From Automotive Lightweight Design to Modern Art

From Automotive Lightweight Design to Modern Art

The Museum of Modern Art (MoMA) in New York currently is exhibiting a chair designed by Dutch artist Joris Laarman, but created with the help of automotive engineer Dr. Lothar Harzheim, GM Europe Engineering Center in Russelsheim. The exhibit is part of a special MoMA exhibition, "Design and the Elastic Mind"

To highlight the close relationship between art, technology and nature, exhibition organizers are displaying the "Bionic bone chair" alongside an Opel Vectra engine mounting, both of which were developed following biological construction principles.

The engine mounting and designer chair were created using a special computer simulation process developed in 1994 by Dr. Lothar Harzheim's team to make GME brand cars, such as Opel/Vauxhall and Saab in Russelsheim.

Bionics is a branch of science that systematically analyses the rules of design and growth in nature and how they can be applied to new technological developments. Natural structures are extremely durable and reliable with minimum use of materials.

Bionic Bone Chair

The automotive industry uses bionics to help make components strong, durable and lightweight - therefore more energy efficient - without compromising on safety. Laarman found he could use this tool to create elegant form without skimping on function.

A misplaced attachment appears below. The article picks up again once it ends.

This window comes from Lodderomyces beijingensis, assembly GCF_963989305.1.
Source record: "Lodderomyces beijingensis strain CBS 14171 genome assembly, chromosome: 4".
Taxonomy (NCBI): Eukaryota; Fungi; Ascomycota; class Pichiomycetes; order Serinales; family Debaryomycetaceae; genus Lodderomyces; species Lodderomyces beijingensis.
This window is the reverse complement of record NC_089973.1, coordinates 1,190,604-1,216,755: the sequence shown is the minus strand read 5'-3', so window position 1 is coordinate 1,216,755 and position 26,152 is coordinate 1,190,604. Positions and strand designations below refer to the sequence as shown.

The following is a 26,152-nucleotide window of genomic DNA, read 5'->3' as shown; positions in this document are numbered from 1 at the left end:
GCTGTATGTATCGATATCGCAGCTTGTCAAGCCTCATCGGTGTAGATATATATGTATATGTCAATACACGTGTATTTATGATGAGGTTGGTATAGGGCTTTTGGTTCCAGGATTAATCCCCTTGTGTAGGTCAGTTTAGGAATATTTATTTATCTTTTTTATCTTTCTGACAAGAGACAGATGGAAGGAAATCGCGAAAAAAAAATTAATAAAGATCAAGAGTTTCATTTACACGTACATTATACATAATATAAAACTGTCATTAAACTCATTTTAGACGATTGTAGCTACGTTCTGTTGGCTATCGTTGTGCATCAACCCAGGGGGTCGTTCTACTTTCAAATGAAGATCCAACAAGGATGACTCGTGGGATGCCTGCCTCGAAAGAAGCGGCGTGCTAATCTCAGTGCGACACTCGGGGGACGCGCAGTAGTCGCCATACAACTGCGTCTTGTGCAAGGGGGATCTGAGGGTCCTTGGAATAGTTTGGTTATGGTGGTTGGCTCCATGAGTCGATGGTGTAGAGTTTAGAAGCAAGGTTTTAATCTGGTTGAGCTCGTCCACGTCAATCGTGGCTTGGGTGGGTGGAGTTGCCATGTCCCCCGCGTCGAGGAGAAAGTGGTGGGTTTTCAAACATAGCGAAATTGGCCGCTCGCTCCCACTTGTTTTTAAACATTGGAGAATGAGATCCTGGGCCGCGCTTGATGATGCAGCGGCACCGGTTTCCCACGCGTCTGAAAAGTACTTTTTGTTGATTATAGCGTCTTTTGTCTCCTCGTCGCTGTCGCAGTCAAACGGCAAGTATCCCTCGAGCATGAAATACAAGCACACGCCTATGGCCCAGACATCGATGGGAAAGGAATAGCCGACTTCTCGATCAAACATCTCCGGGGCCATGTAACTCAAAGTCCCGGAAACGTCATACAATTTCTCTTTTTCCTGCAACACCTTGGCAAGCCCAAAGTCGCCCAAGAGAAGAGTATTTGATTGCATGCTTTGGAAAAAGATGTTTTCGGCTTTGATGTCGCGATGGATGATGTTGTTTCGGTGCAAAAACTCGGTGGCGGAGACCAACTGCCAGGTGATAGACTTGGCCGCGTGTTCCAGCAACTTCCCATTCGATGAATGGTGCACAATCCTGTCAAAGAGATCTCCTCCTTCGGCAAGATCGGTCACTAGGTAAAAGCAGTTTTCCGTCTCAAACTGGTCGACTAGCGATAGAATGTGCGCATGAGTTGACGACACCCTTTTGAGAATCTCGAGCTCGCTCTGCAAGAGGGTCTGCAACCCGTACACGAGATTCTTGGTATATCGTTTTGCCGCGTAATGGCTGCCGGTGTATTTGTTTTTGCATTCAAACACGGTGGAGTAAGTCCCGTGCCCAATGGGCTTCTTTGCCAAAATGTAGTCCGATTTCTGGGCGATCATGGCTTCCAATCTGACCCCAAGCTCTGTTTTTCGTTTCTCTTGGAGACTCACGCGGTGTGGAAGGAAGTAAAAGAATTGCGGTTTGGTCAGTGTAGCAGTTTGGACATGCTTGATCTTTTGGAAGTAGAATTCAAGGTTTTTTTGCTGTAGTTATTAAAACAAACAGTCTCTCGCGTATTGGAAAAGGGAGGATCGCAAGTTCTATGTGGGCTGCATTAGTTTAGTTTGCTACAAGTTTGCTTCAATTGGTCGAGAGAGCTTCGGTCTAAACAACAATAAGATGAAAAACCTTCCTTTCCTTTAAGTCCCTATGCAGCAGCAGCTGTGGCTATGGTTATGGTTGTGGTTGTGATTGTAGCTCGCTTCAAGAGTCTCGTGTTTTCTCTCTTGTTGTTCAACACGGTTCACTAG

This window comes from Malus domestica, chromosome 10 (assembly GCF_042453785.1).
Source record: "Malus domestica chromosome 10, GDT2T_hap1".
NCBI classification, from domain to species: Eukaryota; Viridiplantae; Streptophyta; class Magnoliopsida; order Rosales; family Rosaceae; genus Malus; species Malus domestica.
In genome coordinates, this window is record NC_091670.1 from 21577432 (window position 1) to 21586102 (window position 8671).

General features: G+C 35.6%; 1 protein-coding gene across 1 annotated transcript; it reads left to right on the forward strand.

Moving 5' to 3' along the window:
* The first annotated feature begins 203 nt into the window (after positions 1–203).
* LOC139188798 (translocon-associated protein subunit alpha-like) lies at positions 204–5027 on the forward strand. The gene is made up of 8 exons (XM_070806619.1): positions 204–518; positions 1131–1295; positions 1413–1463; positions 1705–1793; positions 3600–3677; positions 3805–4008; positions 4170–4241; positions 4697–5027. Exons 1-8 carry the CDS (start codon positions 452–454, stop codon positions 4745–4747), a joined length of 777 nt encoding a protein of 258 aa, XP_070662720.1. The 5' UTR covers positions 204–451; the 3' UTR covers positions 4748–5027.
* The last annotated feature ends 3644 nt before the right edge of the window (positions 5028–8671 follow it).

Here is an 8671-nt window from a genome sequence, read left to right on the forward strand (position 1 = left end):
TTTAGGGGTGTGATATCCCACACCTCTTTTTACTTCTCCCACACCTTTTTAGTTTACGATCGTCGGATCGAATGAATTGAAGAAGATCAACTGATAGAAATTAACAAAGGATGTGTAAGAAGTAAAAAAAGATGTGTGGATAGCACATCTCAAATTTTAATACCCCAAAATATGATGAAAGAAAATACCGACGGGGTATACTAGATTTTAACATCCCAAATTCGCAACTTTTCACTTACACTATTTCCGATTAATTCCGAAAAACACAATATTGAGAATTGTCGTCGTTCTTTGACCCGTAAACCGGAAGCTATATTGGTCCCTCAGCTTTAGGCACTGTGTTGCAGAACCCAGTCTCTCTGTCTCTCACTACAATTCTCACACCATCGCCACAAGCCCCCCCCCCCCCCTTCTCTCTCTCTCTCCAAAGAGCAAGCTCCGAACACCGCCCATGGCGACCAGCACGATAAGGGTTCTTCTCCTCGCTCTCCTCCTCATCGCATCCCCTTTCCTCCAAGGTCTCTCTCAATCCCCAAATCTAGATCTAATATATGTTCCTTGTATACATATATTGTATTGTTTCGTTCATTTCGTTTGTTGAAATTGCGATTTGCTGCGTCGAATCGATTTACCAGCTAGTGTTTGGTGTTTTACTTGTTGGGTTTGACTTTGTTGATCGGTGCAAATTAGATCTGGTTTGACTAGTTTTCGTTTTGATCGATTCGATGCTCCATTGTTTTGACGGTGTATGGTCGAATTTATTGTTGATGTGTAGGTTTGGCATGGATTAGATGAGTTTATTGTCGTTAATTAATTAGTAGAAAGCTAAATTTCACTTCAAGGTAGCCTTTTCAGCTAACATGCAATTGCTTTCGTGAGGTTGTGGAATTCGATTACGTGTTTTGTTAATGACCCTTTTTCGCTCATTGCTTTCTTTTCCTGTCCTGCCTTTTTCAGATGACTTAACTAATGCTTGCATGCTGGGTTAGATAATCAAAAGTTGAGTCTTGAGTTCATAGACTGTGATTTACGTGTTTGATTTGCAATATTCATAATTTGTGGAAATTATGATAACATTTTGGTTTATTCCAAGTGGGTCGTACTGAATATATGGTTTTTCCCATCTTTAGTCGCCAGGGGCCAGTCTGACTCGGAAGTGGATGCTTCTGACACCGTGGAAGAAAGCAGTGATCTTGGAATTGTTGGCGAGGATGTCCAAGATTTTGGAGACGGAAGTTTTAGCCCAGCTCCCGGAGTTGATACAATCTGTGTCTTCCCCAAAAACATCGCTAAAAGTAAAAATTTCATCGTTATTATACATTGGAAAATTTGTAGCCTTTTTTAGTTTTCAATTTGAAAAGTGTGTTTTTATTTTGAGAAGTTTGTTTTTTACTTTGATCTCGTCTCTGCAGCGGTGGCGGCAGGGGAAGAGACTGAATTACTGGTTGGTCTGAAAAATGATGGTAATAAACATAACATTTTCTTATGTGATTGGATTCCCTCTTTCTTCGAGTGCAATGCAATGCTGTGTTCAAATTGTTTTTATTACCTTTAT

"Nature is the perfect role model for us," explains Bionics expert Dr. Lothar Harzheim. "Assisted by a computer program that can simulate biological rules of growth, we at the GME can optimize vehicle components in much the same way that a tree supplements areas that come under severe stress with extra bark, or how bones conserve material at low stress points. An artist can use this tool to create elegant shapes that also offer best-possible functionality."

In Laarman's project, the seating surface and backrest's size, height and position were pre-defined, as was the chair legs' contact area. Taking nine load conditions into consideration, GME designers calculated the optimal chair strut structure on the computer. The Joris Laarman Studio in Rotterdam realized the chair out of one single aluminum cast block.

Computer Software Simulates Natural Growth Process
Engineers from Russelsheim designed a special computer simulation program to apply nature's growth rules to component engineering. "The software simulates a natural growth process. Extra material is added where tree branches, deer antlers, animal claws or bones have to be especially robust, and is reduced where they are not exposed to high stress levels," explains Dr. Lothar Harzheim.

GME development engineers used Computer Aided Optimization to simulate how a component's surface can grow according to the rules of biological growth. They used a second method, called Soft Kill Option to remove redundant material in the interior (just like bones) and create a truly lightweight design.

The starting point for the simulated biological growth is a conventional stress calculation using the finite element method. The result of the calculation is used in the growth simulation, which determines how a design should be modified using the biological growth rule. Based on this modified design, automobile experts again evaluate the stress distribution before starting the next optimization cycle. This is repeated until the stress levels are optimally distributed.

The benefits of bionics are clear: Using the same material, an Opel engine mounting optimized by the SKO method is 25 percent lighter and in addition 60 percent more stable, than its conventionally built counterpart.

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